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Overwriting / reassigning instance / garbage collection?

I'm using the python Queue module, but since I can not
find anyway to clear the Queue, I thought I would try
to reassign ie......

q1 = Queue.Queue()
q1.put('test1')
q1.put('test2')
q1.qsize()
2
q1 = Queue.Queue()
q1.qsize()
0

q1 now has a new address, so I'm
assuming the old q1 instance now has a
reference count of zero and python will garbage collect it?????



Jul 18 '05 #1
9 1897
Ken Godee wrote:

I'm using the python Queue module, but since I can not
find anyway to clear the Queue, I thought I would try
to reassign ie......

q1 = Queue.Queue()
q1.put('test1')
q1.put('test2')
q1.qsize()
2
q1 = Queue.Queue()
q1.qsize()
0

q1 now has a new address, so I'm
assuming the old q1 instance now has a
reference count of zero and python will garbage collect it?????


Given that the only decent reason to use a Queue is to communicate
between separate threads, or at least between different parts of
the code, if you rebind the name "q1" to a new instance of Queue,
but you don't do anything with any other names that are bound to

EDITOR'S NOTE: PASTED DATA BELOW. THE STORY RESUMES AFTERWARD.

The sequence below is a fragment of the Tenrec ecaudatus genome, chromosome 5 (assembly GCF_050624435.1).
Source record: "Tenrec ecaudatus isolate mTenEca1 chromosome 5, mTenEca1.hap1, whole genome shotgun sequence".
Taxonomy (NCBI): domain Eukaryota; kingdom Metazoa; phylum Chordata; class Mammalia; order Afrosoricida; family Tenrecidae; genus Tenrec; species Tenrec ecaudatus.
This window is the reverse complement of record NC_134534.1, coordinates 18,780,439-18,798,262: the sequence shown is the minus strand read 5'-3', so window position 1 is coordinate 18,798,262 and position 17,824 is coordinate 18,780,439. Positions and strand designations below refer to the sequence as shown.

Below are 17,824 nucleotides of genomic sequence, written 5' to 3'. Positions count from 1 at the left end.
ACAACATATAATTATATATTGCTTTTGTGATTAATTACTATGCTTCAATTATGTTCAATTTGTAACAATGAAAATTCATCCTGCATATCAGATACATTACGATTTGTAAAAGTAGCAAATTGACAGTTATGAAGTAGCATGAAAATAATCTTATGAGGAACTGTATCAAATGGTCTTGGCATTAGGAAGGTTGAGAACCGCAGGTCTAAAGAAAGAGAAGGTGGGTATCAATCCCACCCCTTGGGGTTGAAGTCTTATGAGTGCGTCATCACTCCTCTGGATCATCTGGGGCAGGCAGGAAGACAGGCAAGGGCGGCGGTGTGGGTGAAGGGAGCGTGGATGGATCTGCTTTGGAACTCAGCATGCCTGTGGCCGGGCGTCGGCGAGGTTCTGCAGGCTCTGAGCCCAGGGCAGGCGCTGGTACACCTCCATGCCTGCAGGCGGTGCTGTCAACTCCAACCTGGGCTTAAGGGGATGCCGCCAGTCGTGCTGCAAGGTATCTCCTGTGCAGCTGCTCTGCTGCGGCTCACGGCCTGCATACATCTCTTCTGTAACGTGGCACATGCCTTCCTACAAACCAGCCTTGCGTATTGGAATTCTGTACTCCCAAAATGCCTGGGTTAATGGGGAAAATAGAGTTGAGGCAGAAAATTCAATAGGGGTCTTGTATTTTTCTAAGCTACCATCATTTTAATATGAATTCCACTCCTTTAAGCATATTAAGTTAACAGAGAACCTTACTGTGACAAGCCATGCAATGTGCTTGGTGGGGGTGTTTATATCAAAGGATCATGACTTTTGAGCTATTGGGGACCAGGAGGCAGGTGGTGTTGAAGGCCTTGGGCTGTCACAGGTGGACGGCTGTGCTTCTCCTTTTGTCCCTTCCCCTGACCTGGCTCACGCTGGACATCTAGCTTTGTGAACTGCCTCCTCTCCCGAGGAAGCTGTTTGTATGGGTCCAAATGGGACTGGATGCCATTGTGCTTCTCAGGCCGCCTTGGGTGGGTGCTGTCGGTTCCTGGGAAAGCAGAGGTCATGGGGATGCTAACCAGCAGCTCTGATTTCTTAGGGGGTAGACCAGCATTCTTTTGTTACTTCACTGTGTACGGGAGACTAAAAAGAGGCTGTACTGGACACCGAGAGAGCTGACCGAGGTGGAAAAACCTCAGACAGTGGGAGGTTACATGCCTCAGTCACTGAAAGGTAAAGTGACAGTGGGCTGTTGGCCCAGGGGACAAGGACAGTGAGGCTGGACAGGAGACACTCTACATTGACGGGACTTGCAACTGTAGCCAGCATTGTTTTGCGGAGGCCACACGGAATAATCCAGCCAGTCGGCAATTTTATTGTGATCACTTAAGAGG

it, it won't work right. And if you have no other names bound to
it, why do you have a Queue?

(Or are you just referencing the same name from both threads?
In that case, note that you might lose data when one thread is
putting stuff into the old Queue, but the other one is starting
to use the new Queue. Of course, since your purpose here is to
"clear" the Queue, I suppose that would actually work okay... hmm.)

-Peter
Jul 18 '05 #2
Hi,

Ken Godee wrote:

q1 now has a new address, so I'm
assuming the old q1 instance now has a
reference count of zero and python will garbage collect it?????


of course, the old one will eventually be garbage collected.

The question is, what do you actually want to do?
hth

Werner

Jul 18 '05 #3
>>q1 = Queue.Queue()
q1.put('test1')
q1.put('test2')
q1.qsize()
2
q1 = Queue.Queue()
q1.qsize()
0

q1 now has a new address, so I'm
assuming the old q1 instance now has a
reference count of zero and python will garbage collect it?????

Given that the only decent reason to use a Queue is to communicate
between separate threads, or at least between different parts of
the code, if you rebind the name "q1" to a new instance of Queue,
but you don't do anything with any other names that are bound to
it, it won't work right. And if you have no other names bound to
it, why do you have a Queue?

I know, I'm reaching.... I'll try a short explaination...

The code I'm working on has a registered call back in it
that is communicating with a module that is threaded and continuosly
sending event messages back to my function.

def myfunc(event):
print event.headers

manager.Event.register("*", myfunc)

Which of coarse for instance if I put a print statement in my call back